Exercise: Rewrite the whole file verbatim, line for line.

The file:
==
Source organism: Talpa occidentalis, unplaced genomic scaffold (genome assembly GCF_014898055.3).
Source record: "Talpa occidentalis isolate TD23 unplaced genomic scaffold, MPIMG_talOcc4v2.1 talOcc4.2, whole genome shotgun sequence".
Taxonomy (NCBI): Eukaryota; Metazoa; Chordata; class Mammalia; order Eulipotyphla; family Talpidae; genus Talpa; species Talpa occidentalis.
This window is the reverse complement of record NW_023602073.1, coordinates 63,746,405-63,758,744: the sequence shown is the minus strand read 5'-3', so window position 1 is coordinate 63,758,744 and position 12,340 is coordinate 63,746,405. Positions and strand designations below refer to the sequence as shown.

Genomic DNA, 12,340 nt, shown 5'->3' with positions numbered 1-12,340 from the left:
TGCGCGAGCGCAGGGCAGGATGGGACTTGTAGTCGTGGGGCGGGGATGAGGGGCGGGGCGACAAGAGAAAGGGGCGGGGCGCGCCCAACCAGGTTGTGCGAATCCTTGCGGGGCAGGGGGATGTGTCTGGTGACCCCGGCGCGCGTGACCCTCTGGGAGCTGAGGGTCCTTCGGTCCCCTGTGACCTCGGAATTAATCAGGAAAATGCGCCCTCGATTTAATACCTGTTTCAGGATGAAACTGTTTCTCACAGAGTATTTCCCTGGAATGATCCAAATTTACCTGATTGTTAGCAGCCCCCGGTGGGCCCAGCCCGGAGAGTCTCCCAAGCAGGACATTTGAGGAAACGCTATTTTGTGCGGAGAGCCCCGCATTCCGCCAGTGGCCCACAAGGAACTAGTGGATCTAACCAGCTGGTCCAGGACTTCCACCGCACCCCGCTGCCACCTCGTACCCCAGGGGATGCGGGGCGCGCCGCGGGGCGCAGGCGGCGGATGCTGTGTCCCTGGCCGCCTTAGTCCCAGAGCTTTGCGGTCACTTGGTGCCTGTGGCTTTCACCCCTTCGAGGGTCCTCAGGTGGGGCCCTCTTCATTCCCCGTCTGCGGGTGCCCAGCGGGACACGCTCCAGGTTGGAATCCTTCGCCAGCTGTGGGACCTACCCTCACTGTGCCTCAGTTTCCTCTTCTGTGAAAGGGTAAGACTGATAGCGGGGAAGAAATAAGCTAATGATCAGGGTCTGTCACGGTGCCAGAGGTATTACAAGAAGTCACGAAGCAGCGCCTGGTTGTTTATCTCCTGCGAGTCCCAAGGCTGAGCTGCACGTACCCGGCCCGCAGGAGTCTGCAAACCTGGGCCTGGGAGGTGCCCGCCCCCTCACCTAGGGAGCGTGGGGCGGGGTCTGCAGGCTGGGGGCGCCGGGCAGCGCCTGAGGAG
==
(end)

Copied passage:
Source organism: Talpa occidentalis, unplaced genomic scaffold (genome assembly GCF_014898055.3).
Source record: "Talpa occidentalis isolate TD23 unplaced genomic scaffold, MPIMG_talOcc4v2.1 talOcc4.2, whole genome shotgun sequence".
Taxonomy (NCBI): Eukaryota; Metazoa; Chordata; class Mammalia; order Eulipotyphla; family Talpidae; genus Talpa; species Talpa occidentalis.
This window is the reverse complement of record NW_023602073.1, coordinates 63,746,405-63,758,744: the sequence shown is the minus strand read 5'-3', so window position 1 is coordinate 63,758,744 and position 12,340 is coordinate 63,746,405. Positions and strand designations below refer to the sequence as shown.

Genomic DNA, 12,340 nt, shown 5'->3' with positions numbered 1-12,340 from the left:
TGCGCGAGCGCAGGGCAGGATGGGACTTGTAGTCGTGGGGCGGGGATGAGGGGCGGGGCGACAAGAGAAAGGGGCGGGGCGCGCCCAACCAGGTTGTGCGAATCCTTGCGGGGCAGGGGGATGTGTCTGGTGACCCCGGCGCGCGTGACCCTCTGGGAGCTGAGGGTCCTTCGGTCCCCTGTGACCTCGGAATTAATCAGGAAAATGCGCCCTCGATTTAATACCTGTTTCAGGATGAAACTGTTTCTCACAGAGTATTTCCCTGGAATGATCCAAATTTACCTGATTGTTAGCAGCCCCCGGTGGGCCCAGCCCGGAGAGTCTCCCAAGCAGGACATTTGAGGAAACGCTATTTTGTGCGGAGAGCCCCGCATTCCGCCAGTGGCCCACAAGGAACTAGTGGATCTAACCAGCTGGTCCAGGACTTCCACCGCACCCCGCTGCCACCTCGTACCCCAGGGGATGCGGGGCGCGCCGCGGGGCGCAGGCGGCGGATGCTGTGTCCCTGGCCGCCTTAGTCCCAGAGCTTTGCGGTCACTTGGTGCCTGTGGCTTTCACCCCTTCGAGGGTCCTCAGGTGGGGCCCTCTTCATTCCCCGTCTGCGGGTGCCCAGCGGGACACGCTCCAGGTTGGAATCCTTCGCCAGCTGTGGGACCTACCCTCACTGTGCCTCAGTTTCCTCTTCTGTGAAAGGGTAAGACTGATAGCGGGGAAGAAATAAGCTAATGATCAGGGTCTGTCACGGTGCCAGAGGTATTACAAGAAGTCACGAAGCAGCGCCTGGTTGTTTATCTCCTGCGAGTCCCAAGGCTGAGCTGCACGTACCCGGCCCGCAGGAGTCTGCAAACCTGGGCCTGGGAGGTGCCCGCCCCCTCACCTAGGGAGCGTGGGGCGGGGTCTGCAGGCTGGGGGCGCCGGGCAGCGCCTGAGGAG